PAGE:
Hokkaido: Japan's Wild Island

A Nature Lover's Guide to Hokkaido, Japan

Guest Contributor|October 16, 2018|Blog Post

In the land of major metropolises and futuristic technology, there is still an oasis of calm and nature. Away from overcrowded subways, robot waiters, and neon intersections, Japan’s island of Hokkaido offers respite from the hustle and bustle of the cities.

The island offers mountain ranges and active volcanoes in its center, as well as dense forests, rushing rivers, coastal plains, and dramatic shores. Not only does Hokkaido have the largest reserves of untouched nature in all of Japan, it also boasts the most dramatic variety of ecosystems. With a UNESCO World Heritage Site, a Global Geopark, protected wetlands, and unique wildlife, Hokkaido is one of the most exciting parts of Asia for nature lovers to discover.

Life moves slowly on Hokkaido, without the stress of modernity. Tradition and heritage are the way of life across much of the island, with the possible exception of the capital, Sapporo. With a population of 2 million people, Sapporo is small compared to Tokyo. But still it stands out as an urban jungle among the natural forests surrounding it.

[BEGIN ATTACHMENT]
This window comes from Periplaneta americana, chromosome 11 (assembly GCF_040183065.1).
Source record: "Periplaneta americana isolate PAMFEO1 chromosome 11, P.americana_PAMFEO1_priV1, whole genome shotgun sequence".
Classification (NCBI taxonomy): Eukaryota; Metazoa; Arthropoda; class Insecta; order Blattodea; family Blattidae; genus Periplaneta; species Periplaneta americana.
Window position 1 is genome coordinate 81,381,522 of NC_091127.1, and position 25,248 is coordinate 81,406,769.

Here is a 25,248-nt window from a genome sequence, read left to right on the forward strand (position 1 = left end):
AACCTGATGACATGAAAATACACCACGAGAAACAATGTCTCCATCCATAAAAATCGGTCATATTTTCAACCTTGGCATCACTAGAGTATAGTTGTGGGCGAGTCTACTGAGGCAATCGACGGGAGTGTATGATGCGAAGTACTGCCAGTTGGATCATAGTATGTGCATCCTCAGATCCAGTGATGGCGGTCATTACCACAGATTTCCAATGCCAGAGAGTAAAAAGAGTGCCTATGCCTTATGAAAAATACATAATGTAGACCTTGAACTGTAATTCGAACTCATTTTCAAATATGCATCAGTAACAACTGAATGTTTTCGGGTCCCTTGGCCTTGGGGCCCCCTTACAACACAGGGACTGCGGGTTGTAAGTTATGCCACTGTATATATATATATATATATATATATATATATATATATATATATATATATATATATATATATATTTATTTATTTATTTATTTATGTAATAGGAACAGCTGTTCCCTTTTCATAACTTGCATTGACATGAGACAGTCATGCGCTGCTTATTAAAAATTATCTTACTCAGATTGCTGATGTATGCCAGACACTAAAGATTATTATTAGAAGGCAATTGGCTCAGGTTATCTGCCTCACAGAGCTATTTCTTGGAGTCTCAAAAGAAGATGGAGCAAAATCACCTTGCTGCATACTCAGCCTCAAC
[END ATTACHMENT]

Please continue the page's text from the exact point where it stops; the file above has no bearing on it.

Hokkaido is Japan’s northernmost island, separated from the main Japanese island of Honshu by the Tsugaru Strait, which is only 12 miles across. There has been a tunnel connecting Hokkaido with Honshu since 1988, but it wasn’t until 2016 that the Shinkansen (the famed bullet train) was able to pass through it.

That sense of isolation—perhaps more of a mindset than a logistical reality—does make itself felt on the island. For a country where overcrowding is a huge problem and space is always at a premium, Hokkaido has plenty of wide-open areas. It makes up about 20% of Japan’s total land mass, but only 4% of its population. Here’s a look at some of the island’s most impressive natural attractions:

 

Shiretoko Peninsula